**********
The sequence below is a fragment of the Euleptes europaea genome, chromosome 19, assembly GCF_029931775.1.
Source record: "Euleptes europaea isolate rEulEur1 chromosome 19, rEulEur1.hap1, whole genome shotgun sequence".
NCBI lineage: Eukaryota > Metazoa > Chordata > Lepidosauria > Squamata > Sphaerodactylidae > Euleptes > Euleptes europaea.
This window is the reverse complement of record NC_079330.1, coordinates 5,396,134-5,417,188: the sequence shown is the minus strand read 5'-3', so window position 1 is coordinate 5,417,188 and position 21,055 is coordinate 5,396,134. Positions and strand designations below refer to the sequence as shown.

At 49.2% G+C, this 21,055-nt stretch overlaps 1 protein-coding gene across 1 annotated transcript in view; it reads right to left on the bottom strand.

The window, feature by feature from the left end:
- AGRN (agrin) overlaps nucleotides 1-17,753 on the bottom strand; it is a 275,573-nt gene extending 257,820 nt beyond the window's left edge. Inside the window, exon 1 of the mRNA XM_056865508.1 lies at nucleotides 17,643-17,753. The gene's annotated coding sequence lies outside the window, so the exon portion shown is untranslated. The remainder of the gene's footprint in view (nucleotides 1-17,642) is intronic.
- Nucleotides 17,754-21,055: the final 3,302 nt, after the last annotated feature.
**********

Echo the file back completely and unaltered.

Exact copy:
The sequence below is a fragment of the Euleptes europaea genome, chromosome 19, assembly GCF_029931775.1.
Source record: "Euleptes europaea isolate rEulEur1 chromosome 19, rEulEur1.hap1, whole genome shotgun sequence".
NCBI lineage: Eukaryota > Metazoa > Chordata > Lepidosauria > Squamata > Sphaerodactylidae > Euleptes > Euleptes europaea.
This window is the reverse complement of record NC_079330.1, coordinates 5,396,134-5,417,188: the sequence shown is the minus strand read 5'-3', so window position 1 is coordinate 5,417,188 and position 21,055 is coordinate 5,396,134. Positions and strand designations below refer to the sequence as shown.

At 49.2% G+C, this 21,055-nt stretch overlaps 1 protein-coding gene across 1 annotated transcript in view; it reads right to left on the bottom strand.

The window, feature by feature from the left end:
- AGRN (agrin) overlaps nucleotides 1-17,753 on the bottom strand; it is a 275,573-nt gene extending 257,820 nt beyond the window's left edge. Inside the window, exon 1 of the mRNA XM_056865508.1 lies at nucleotides 17,643-17,753. The gene's annotated coding sequence lies outside the window, so the exon portion shown is untranslated. The remainder of the gene's footprint in view (nucleotides 1-17,642) is intronic.
- Nucleotides 17,754-21,055: the final 3,302 nt, after the last annotated feature.